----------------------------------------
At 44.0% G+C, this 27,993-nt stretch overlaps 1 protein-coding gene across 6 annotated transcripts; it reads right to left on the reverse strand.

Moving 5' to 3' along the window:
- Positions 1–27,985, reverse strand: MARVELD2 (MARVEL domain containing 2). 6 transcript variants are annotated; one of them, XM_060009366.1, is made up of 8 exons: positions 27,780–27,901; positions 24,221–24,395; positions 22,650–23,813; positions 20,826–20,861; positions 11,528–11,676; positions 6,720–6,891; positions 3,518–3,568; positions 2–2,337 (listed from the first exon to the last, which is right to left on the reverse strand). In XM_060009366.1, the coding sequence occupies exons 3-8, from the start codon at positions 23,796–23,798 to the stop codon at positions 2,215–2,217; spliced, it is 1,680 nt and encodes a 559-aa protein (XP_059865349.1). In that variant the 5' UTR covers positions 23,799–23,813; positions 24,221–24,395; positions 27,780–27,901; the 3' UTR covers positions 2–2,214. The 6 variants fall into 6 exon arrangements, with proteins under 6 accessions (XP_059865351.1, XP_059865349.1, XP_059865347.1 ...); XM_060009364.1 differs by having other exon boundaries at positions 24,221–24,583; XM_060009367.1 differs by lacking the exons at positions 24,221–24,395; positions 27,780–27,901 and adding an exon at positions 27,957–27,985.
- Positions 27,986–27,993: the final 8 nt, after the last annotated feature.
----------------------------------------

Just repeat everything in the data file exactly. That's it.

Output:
At 44.0% G+C, this 27,993-nt stretch overlaps 1 protein-coding gene across 6 annotated transcripts; it reads right to left on the reverse strand.

Moving 5' to 3' along the window:
- Positions 1–27,985, reverse strand: MARVELD2 (MARVEL domain containing 2). 6 transcript variants are annotated; one of them, XM_060009366.1, is made up of 8 exons: positions 27,780–27,901; positions 24,221–24,395; positions 22,650–23,813; positions 20,826–20,861; positions 11,528–11,676; positions 6,720–6,891; positions 3,518–3,568; positions 2–2,337 (listed from the first exon to the last, which is right to left on the reverse strand). In XM_060009366.1, the coding sequence occupies exons 3-8, from the start codon at positions 23,796–23,798 to the stop codon at positions 2,215–2,217; spliced, it is 1,680 nt and encodes a 559-aa protein (XP_059865349.1). In that variant the 5' UTR covers positions 23,799–23,813; positions 24,221–24,395; positions 27,780–27,901; the 3' UTR covers positions 2–2,214. The 6 variants fall into 6 exon arrangements, with proteins under 6 accessions (XP_059865351.1, XP_059865349.1, XP_059865347.1 ...); XM_060009364.1 differs by having other exon boundaries at positions 24,221–24,583; XM_060009367.1 differs by lacking the exons at positions 24,221–24,395; positions 27,780–27,901 and adding an exon at positions 27,957–27,985.
- Positions 27,986–27,993: the final 8 nt, after the last annotated feature.